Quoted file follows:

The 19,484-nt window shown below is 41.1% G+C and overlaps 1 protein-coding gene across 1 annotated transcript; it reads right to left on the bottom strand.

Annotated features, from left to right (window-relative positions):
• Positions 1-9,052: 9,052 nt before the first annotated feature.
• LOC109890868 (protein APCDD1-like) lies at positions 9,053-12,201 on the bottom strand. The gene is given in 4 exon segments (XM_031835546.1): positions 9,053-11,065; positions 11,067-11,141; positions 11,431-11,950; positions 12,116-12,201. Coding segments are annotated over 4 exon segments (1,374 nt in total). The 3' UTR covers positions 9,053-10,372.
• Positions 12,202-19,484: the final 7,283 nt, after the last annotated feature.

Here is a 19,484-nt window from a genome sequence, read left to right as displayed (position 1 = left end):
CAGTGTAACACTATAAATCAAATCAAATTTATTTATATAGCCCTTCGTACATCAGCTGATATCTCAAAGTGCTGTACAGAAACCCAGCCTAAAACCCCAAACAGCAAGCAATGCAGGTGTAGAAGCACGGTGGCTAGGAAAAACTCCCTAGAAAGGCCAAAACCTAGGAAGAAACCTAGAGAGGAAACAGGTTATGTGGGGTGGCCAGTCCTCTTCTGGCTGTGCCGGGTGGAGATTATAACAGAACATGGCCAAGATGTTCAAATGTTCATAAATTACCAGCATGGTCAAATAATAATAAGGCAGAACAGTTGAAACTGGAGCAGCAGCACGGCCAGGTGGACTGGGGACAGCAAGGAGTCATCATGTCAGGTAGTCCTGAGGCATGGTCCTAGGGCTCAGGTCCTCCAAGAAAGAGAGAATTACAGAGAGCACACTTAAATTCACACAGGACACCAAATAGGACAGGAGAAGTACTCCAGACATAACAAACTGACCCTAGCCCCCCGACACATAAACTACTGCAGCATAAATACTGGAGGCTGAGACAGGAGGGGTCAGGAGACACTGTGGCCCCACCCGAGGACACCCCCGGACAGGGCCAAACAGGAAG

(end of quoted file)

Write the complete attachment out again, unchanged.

The 19,484-nt window shown below is 41.1% G+C and overlaps 1 protein-coding gene across 1 annotated transcript; it reads right to left on the bottom strand.

Annotated features, from left to right (window-relative positions):
• Positions 1-9,052: 9,052 nt before the first annotated feature.
• LOC109890868 (protein APCDD1-like) lies at positions 9,053-12,201 on the bottom strand. The gene is given in 4 exon segments (XM_031835546.1): positions 9,053-11,065; positions 11,067-11,141; positions 11,431-11,950; positions 12,116-12,201. Coding segments are annotated over 4 exon segments (1,374 nt in total). The 3' UTR covers positions 9,053-10,372.
• Positions 12,202-19,484: the final 7,283 nt, after the last annotated feature.

Here is a 19,484-nt window from a genome sequence, read left to right as displayed (position 1 = left end):
CAGTGTAACACTATAAATCAAATCAAATTTATTTATATAGCCCTTCGTACATCAGCTGATATCTCAAAGTGCTGTACAGAAACCCAGCCTAAAACCCCAAACAGCAAGCAATGCAGGTGTAGAAGCACGGTGGCTAGGAAAAACTCCCTAGAAAGGCCAAAACCTAGGAAGAAACCTAGAGAGGAAACAGGTTATGTGGGGTGGCCAGTCCTCTTCTGGCTGTGCCGGGTGGAGATTATAACAGAACATGGCCAAGATGTTCAAATGTTCATAAATTACCAGCATGGTCAAATAATAATAAGGCAGAACAGTTGAAACTGGAGCAGCAGCACGGCCAGGTGGACTGGGGACAGCAAGGAGTCATCATGTCAGGTAGTCCTGAGGCATGGTCCTAGGGCTCAGGTCCTCCAAGAAAGAGAGAATTACAGAGAGCACACTTAAATTCACACAGGACACCAAATAGGACAGGAGAAGTACTCCAGACATAACAAACTGACCCTAGCCCCCCGACACATAAACTACTGCAGCATAAATACTGGAGGCTGAGACAGGAGGGGTCAGGAGACACTGTGGCCCCACCCGAGGACACCCCCGGACAGGGCCAAACAGGAAG